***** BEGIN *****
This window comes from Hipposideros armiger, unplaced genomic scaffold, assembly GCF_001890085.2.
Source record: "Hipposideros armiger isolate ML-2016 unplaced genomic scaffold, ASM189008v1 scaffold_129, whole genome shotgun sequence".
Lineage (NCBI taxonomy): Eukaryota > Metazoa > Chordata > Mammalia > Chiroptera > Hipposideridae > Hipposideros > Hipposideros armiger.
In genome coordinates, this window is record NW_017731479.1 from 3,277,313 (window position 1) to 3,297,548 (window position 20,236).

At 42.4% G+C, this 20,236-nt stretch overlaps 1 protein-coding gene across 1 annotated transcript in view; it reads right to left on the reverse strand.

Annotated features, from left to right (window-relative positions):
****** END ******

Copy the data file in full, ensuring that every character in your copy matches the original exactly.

This window comes from Hipposideros armiger, unplaced genomic scaffold, assembly GCF_001890085.2.
Source record: "Hipposideros armiger isolate ML-2016 unplaced genomic scaffold, ASM189008v1 scaffold_129, whole genome shotgun sequence".
Lineage (NCBI taxonomy): Eukaryota > Metazoa > Chordata > Mammalia > Chiroptera > Hipposideridae > Hipposideros > Hipposideros armiger.
In genome coordinates, this window is record NW_017731479.1 from 3,277,313 (window position 1) to 3,297,548 (window position 20,236).

At 42.4% G+C, this 20,236-nt stretch overlaps 1 protein-coding gene across 1 annotated transcript in view; it reads right to left on the reverse strand.

Annotated features, from left to right (window-relative positions):